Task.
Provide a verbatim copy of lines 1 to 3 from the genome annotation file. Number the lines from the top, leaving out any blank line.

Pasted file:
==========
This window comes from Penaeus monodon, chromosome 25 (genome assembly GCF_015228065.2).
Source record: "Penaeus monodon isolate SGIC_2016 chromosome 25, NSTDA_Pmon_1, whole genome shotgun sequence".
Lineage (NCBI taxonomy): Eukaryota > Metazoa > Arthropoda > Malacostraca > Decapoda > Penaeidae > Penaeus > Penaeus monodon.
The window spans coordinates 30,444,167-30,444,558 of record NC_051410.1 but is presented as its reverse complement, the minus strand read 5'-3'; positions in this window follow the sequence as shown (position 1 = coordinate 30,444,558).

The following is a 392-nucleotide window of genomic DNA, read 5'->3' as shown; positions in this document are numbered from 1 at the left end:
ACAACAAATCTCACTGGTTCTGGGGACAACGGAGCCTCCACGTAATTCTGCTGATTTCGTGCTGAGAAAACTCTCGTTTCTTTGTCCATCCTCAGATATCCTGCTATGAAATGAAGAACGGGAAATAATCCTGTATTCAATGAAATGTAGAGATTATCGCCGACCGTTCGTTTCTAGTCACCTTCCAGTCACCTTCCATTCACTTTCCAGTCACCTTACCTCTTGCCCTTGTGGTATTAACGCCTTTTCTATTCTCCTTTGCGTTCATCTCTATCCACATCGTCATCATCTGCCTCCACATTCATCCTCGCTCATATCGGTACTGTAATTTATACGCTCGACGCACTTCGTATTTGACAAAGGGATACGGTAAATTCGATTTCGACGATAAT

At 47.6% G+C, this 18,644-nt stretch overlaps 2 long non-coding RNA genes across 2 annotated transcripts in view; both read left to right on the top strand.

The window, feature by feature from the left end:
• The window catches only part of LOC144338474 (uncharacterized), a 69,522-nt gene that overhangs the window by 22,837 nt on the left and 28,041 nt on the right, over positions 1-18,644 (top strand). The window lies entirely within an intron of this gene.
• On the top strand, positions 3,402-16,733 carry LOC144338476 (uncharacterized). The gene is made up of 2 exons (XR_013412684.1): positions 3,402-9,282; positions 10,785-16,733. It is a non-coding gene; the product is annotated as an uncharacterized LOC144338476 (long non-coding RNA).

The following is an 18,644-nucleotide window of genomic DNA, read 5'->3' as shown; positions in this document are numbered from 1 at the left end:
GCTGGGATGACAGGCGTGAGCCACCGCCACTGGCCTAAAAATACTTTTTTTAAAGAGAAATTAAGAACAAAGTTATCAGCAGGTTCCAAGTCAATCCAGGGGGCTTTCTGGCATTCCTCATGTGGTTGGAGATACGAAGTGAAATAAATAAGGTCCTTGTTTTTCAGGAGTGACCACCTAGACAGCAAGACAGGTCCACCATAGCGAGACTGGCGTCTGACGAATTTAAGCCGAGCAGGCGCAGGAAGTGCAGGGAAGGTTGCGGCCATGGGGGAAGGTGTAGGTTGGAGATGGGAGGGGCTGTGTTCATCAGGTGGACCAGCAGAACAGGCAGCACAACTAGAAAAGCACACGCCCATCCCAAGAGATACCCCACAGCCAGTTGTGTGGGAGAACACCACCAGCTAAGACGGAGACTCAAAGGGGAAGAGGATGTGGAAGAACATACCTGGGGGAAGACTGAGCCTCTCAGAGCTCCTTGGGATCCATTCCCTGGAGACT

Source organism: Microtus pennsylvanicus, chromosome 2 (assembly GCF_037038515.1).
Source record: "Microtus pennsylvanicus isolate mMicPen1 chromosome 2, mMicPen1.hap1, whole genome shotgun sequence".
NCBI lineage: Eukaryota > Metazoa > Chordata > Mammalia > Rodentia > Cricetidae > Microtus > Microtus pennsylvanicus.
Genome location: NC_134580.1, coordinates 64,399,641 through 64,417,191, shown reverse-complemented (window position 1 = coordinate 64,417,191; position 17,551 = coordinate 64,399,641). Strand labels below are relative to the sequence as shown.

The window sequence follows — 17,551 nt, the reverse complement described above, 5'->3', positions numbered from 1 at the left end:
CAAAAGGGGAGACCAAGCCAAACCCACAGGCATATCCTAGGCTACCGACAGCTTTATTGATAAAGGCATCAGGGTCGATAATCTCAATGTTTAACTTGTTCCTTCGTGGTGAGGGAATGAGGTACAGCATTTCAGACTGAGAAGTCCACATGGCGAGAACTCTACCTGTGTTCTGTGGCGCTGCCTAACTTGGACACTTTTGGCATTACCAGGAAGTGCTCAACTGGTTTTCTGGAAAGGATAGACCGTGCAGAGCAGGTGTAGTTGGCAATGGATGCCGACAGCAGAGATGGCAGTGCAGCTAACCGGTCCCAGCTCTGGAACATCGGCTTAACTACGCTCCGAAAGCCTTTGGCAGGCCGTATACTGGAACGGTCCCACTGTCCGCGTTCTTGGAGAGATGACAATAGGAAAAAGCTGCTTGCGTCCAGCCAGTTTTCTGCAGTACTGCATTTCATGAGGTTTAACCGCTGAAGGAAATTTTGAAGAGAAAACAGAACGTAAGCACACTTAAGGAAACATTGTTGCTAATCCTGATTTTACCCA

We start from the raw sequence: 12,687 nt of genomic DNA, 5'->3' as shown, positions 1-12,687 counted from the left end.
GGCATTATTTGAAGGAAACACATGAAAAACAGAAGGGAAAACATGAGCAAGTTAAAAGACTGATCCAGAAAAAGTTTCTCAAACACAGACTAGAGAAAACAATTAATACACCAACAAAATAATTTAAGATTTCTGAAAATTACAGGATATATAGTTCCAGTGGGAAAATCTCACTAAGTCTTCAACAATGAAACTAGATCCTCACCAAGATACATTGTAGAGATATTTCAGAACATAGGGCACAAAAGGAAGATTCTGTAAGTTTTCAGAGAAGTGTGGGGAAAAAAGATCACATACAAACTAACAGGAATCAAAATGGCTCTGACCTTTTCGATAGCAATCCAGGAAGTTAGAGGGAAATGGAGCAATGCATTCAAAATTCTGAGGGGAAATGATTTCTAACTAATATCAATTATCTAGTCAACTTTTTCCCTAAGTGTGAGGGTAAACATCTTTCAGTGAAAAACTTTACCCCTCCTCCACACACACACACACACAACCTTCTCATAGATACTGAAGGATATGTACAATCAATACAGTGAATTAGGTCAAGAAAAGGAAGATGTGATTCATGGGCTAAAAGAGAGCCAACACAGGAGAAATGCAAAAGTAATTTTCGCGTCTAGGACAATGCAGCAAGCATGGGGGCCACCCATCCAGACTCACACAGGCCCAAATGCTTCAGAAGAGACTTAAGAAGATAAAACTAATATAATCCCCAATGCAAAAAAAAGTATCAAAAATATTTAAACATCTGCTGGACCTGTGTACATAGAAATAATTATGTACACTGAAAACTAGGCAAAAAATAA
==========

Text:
This window comes from Penaeus monodon, chromosome 25 (genome assembly GCF_015228065.2).
Source record: "Penaeus monodon isolate SGIC_2016 chromosome 25, NSTDA_Pmon_1, whole genome shotgun sequence".
Lineage (NCBI taxonomy): Eukaryota > Metazoa > Arthropoda > Malacostraca > Decapoda > Penaeidae > Penaeus > Penaeus monodon.